LAUSD orders all teachers and staff to be fully vaccinated by Oct. 15

A worker holds a needle with a vaccine dose.
A separate announcement endorsing the vaccine mandate was released by United Teachers Los Angeles.
(Associated Press)

All employees in the Los Angeles Unified School District must be vaccinated against COVID-19 by Oct. 15, interim Supt. Megan Reilly announced Friday — an order that puts it at the forefront of school systems across the country that are mandating strict coronavirus safety measures for employees and students.

The order is intended to provide more defense against the surging Delta variant as anxieties run high among many parents and employees over bringing some 465,000 students in kindergarten through 12th grade and more than 75,000 staff back to campus on Monday for the new academic year.

The L.A. Unified requirement — endorsed by the teachers union — is sweeping in its impact, applying to anyone who regularly sets foot on campus, including outside contractors and parent volunteers.


“As part of the Los Angeles Unified School District’s efforts to provide the safest possible environment in which to learn and work, all district employees will be required to be fully vaccinated against COVID-19 by Oct. 15,” Reilly said in a statement.

The date was set to give unvaccinated employees enough time to comply. It’s also the date when all California school districts, under a separate state order, must have a system in place to test unvaccinated workers every week for a coronavirus infection.

L.A. Unified’s massive testing program is already in place. Under that effort, all employees and students must test for a coronavirus infection each week, whether or not they are vaccinated.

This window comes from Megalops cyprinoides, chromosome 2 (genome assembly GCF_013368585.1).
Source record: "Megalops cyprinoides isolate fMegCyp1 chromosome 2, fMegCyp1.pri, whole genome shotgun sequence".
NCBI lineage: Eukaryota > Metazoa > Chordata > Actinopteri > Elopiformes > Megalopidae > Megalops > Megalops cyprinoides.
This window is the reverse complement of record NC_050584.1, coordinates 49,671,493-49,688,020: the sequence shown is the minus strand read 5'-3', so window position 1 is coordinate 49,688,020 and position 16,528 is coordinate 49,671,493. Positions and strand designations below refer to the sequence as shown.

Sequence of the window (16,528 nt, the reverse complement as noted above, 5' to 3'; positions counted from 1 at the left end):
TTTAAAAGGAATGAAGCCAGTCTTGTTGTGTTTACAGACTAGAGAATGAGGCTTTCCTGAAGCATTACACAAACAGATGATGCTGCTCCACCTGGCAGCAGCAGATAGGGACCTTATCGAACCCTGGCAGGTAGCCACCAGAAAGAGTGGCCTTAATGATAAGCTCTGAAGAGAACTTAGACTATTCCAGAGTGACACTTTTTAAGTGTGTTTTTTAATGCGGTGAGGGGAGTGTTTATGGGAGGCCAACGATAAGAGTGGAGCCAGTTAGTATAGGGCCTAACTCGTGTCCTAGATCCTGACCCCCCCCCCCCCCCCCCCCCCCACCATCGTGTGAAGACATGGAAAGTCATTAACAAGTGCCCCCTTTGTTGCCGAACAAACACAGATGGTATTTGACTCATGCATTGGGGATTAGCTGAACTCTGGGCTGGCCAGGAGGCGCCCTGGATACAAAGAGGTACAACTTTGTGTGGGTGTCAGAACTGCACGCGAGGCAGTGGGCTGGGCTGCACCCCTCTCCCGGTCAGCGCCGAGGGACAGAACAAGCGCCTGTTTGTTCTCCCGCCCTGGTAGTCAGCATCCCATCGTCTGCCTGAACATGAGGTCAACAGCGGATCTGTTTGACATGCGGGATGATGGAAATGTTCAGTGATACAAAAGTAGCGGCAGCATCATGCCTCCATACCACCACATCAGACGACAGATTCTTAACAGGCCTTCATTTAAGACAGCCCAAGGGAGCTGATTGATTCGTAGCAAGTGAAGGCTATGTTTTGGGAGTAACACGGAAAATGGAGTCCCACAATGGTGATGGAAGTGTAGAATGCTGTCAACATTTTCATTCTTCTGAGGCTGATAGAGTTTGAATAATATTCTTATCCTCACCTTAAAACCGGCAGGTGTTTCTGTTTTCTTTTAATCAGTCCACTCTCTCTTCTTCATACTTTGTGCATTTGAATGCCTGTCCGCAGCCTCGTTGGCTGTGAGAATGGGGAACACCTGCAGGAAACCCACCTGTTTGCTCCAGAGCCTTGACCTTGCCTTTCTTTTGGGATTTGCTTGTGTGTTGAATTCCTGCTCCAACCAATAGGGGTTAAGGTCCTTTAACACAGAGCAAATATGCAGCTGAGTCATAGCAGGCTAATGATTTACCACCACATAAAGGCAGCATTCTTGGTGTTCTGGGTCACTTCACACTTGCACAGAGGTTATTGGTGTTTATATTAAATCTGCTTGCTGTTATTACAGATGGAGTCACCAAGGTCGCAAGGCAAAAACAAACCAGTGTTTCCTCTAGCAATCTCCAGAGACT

The Chicago school system took a similar step Friday by issuing its own mandate. The board for the Santa Monica-Malibu Unified School District approved a vaccine mandate Tuesday, a decision explained in a letter to the community from Supt. Ben Drati.

“As superintendent, if I err, I must err on the side of ensuring that we have been overly cautious and health-protective, not that we have fallen short and taken unnecessary risks in the face of this new Delta variant,” Drati said. “I must also use what is available to maximize and maintain the continuity of learning by doing our best to keep students and staff on campus throughout this journey.”

The L.A. Unified policy will apply to privately operated charter schools that make use of district property, but not to charters that operate elsewhere in the district boundaries.

The state charter schools association said it would take a constructive approach in working out the details with L.A. Unified.


“We urge all educators and school staff to get vaccinated to keep themselves and the students in their care safe,” said Myrna Castrejón, head of the association.

Shortly after the L.A. Unified announcement, a separate one supporting the mandate was released by United Teachers Los Angeles, which represents more than 30,000 teachers, nurses, counselors and librarians.

The union’s board of directors approved the vaccine mandate “overwhelmingly,” according to the union. The UTLA board had previously voted to “not oppose” a vaccine mandate.

“This stronger position comes as the Delta variant continues to surge in our communities and as students and staff prepare for a return to full-time, in-person learning next week,” the union release stated.

UTLA President Cecily Myart-Cruz said she strongly backed the move.